November 4, 2010

REMEMBRANCE: BATTLE OF BRITAIN

Polish 303 Squadron - Battle of Britain (02:57m)




Polish Pilots in II World War. First to Fight (03:56m)



"Never in the field of human conflict was so much owed by so many to so few" (Winston Churchill)


When Churchill proclaimed these words he was referring to the Royal Air Force Squadrons. Among them were the Polish ace pilots of the 303 squadron flying under the command of the RAF.  Their heroism and magnificent skill had earned them the deepest respect and gratitude of Great Britain.

The RAF Command were initially unaware of the talents of the Polish aces and had put them through a rigorous prolonged period of training, much of which was unnecessary.  These Polish pilots knew how to fly a fighter plane.  Eventually they had their opportunity to show their skills and proved to be as good and even better than most British pilots.

During a training flight on August 30, 1940, F/O Ludwik Paszkiewicz who was attached to the 303 squadron spotted a group of German bombers. Though the RAF ordered him to avoid combat, he ignored the order and pursued the enemy aircraft scoring a kill. It was the first shot made by a member of the 303 squadron.

The RAF commanders recognized immediately that the Polish unit had full operational capacity and they were dispatched to the front line, and not a moment too soon. On August 31st, the first day of real action, 6 pilots from the 303 squadron shot down 6 German aircraft without suffering any losses.  On the same day, other squadrons of the RAF unfortunately suffered the greatest losses ever experienced in the Battle of Britain.

The 303 squadron was formed on July 15, 1940 under the command of S/Ldr Ronald Kellet, and his Polish counterpart S/Ldr Zdzisław Krasnodębski. The pilots came from the 111th and 112th squadrons of the 1st Aviation Regiment in Warsaw.

The 302 squadron was formed on July 10,1940 under the command of S/Ldr Jack Satchell, and his Polish counterpart S/Ldr Mieczysław Mümler. These pilots came from the 3rd Fighter Squadron of the 3rd Aviation Regiment which was based in Poznan before World War II.  And both squadrons defended the skies over Great Britain, flying Hawker Hurricane Mk. I Fighter planes.

The Polish pilots performed the most amazing aerial combat maneuvres and were most skilled in spanning the skies, spotting the enemy before other squadrons ever noticed them.  The Poles racked up an astounding number of kills, but the commander of the Northolt RAF station, W/Cdr Stanley Vincent refused to believe it, nor any of the other RAF officers. He had to see for himself and one day flew together with the 303 squadron to observe their battle against the German bombers.  He was shocked by what he saw and after the battle confirmed his findings:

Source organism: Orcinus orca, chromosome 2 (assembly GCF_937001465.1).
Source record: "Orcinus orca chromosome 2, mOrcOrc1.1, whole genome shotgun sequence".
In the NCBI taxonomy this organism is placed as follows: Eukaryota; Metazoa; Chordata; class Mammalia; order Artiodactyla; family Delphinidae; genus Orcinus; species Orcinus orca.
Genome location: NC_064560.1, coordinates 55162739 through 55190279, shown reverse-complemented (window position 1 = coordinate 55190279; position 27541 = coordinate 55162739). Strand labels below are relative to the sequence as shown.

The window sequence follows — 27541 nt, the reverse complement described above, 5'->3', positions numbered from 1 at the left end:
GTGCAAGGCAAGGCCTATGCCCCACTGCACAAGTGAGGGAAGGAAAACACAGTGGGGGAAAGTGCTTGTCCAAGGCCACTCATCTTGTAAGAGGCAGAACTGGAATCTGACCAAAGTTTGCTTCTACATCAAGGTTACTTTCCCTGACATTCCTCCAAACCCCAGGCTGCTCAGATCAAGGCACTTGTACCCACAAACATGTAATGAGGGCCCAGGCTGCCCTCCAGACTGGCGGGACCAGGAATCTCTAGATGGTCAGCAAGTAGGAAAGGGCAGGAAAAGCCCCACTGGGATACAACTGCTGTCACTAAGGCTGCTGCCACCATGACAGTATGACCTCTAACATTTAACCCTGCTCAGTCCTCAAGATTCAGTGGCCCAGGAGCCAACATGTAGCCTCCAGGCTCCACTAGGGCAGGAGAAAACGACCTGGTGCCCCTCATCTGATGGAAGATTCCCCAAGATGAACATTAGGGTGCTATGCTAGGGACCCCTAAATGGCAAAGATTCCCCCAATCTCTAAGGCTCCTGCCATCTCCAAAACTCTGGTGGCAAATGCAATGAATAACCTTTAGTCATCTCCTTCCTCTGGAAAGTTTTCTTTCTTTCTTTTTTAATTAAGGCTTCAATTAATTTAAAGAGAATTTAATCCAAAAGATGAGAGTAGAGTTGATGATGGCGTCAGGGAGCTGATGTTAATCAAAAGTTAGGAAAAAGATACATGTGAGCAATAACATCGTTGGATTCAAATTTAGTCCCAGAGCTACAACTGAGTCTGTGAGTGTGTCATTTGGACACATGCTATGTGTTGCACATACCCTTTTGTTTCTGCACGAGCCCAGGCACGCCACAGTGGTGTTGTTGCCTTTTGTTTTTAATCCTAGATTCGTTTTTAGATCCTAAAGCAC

"Suddenly the sky became full of firing aircraft, parachutes and parts of broken wings"

The Commander tried to participate in the battle, but each time he wanted to attack the Germans, a Polish pilot anticipated him. He never got the chance!. After the landing he said to the Intelligence officer:  
“My God, they are really doing it!".


Though all the pilots of the Polish squadrons were exceptional,special mention should be made of a few of them, all part of the 303 squadron: the top pilot was F/Lt Witold Urbanowicz who scored 15 kills; F/O Zdzisław Henneberg, P/O Jan Zumbach and Sgt. Eugeniusz Szaposznikow (each with 8 kills),and
P/O Mirosław Ferić with 7 shots.

F/Lt Witold Urbanowicz
F/O Zdzisław Henneberg
P/O Jan Zumbach
Sgt. Eugeniusz Szaposznikow

P/O Mirosław Ferić


The best pilot of them all was not Polish. He was a Czech flying with the 303 squadron, Sgt.Józef František. He refused to fly with any other squadron as he so admired and respected the Polish ace pilots. During the Battle of Britain he invented a technique of "hunting" enemy aircraft, and thus achieved 17 kills.  Sadly, he was killed in an accident on October 8, 1940.

Sgt.Józef František

In addition to the two fighter squadrons, the Polish contingent had two bombers squadrons: the 300 sqn  "Ziemi Mazowieckiej" and 301 sqn "Ziemi Pomorskiej", both equipped with Fairey Battle Mk. I bombers.
On the night of September 14, 1940, they entered the combat and took part in the so-called Battle of Barges.Throughout the Battle of Britain, the Polish aircraft from 300 and 301 squadrons made night bombing raids of the German landing ships positioned at Boulogne, Calaise and Oostende.


On September 15th, the 302 squadron entered combat in what was to be the fiercest battle of the campaign. On this day the Polish pilots of the 302 chalked up their highest scores of 11 confirmed and 6 probable kills. The Polish pilots from the 303 achieved 16 kills in two sorties beating their own record set a week earlier, of 14 kills in the space of a day.